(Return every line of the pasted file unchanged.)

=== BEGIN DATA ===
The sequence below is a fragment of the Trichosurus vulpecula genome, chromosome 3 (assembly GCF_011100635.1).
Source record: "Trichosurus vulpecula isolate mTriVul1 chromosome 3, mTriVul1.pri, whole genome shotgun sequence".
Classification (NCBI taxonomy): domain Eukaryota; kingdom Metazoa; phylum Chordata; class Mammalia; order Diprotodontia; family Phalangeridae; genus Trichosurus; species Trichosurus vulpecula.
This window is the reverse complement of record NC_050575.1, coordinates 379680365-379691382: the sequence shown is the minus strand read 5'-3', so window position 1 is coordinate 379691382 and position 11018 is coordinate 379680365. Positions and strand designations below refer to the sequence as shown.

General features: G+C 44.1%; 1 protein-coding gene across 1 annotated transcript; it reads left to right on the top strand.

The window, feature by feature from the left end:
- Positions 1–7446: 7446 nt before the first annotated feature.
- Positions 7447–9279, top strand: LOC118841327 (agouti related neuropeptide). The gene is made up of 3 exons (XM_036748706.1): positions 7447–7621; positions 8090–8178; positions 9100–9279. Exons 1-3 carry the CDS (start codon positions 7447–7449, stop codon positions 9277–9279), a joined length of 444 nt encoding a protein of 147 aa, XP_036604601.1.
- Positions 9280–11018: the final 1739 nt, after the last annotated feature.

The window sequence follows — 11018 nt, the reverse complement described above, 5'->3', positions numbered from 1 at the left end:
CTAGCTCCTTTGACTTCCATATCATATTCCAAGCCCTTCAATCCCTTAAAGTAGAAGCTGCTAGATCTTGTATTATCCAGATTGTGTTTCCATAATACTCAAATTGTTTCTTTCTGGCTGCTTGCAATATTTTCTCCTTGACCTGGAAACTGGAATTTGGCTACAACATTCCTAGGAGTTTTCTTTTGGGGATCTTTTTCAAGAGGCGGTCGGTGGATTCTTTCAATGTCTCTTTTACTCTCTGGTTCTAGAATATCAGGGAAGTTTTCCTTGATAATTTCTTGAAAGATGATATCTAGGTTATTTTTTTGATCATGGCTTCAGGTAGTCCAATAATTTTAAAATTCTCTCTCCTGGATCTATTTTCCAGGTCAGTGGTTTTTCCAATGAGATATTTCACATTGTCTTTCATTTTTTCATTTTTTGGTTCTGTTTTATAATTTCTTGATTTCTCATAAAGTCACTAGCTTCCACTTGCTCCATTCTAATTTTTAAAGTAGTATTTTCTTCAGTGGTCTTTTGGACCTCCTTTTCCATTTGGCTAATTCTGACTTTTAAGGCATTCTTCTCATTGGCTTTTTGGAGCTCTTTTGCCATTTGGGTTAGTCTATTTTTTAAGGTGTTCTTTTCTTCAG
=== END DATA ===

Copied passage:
The sequence below is a fragment of the Trichosurus vulpecula genome, chromosome 3 (assembly GCF_011100635.1).
Source record: "Trichosurus vulpecula isolate mTriVul1 chromosome 3, mTriVul1.pri, whole genome shotgun sequence".
Classification (NCBI taxonomy): domain Eukaryota; kingdom Metazoa; phylum Chordata; class Mammalia; order Diprotodontia; family Phalangeridae; genus Trichosurus; species Trichosurus vulpecula.
This window is the reverse complement of record NC_050575.1, coordinates 379680365-379691382: the sequence shown is the minus strand read 5'-3', so window position 1 is coordinate 379691382 and position 11018 is coordinate 379680365. Positions and strand designations below refer to the sequence as shown.

General features: G+C 44.1%; 1 protein-coding gene across 1 annotated transcript; it reads left to right on the top strand.

The window, feature by feature from the left end:
- Positions 1–7446: 7446 nt before the first annotated feature.
- Positions 7447–9279, top strand: LOC118841327 (agouti related neuropeptide). The gene is made up of 3 exons (XM_036748706.1): positions 7447–7621; positions 8090–8178; positions 9100–9279. Exons 1-3 carry the CDS (start codon positions 7447–7449, stop codon positions 9277–9279), a joined length of 444 nt encoding a protein of 147 aa, XP_036604601.1.
- Positions 9280–11018: the final 1739 nt, after the last annotated feature.

The window sequence follows — 11018 nt, the reverse complement described above, 5'->3', positions numbered from 1 at the left end:
CTAGCTCCTTTGACTTCCATATCATATTCCAAGCCCTTCAATCCCTTAAAGTAGAAGCTGCTAGATCTTGTATTATCCAGATTGTGTTTCCATAATACTCAAATTGTTTCTTTCTGGCTGCTTGCAATATTTTCTCCTTGACCTGGAAACTGGAATTTGGCTACAACATTCCTAGGAGTTTTCTTTTGGGGATCTTTTTCAAGAGGCGGTCGGTGGATTCTTTCAATGTCTCTTTTACTCTCTGGTTCTAGAATATCAGGGAAGTTTTCCTTGATAATTTCTTGAAAGATGATATCTAGGTTATTTTTTTGATCATGGCTTCAGGTAGTCCAATAATTTTAAAATTCTCTCTCCTGGATCTATTTTCCAGGTCAGTGGTTTTTCCAATGAGATATTTCACATTGTCTTTCATTTTTTCATTTTTTGGTTCTGTTTTATAATTTCTTGATTTCTCATAAAGTCACTAGCTTCCACTTGCTCCATTCTAATTTTTAAAGTAGTATTTTCTTCAGTGGTCTTTTGGACCTCCTTTTCCATTTGGCTAATTCTGACTTTTAAGGCATTCTTCTCATTGGCTTTTTGGAGCTCTTTTGCCATTTGGGTTAGTCTATTTTTTAAGGTGTTCTTTTCTTCAG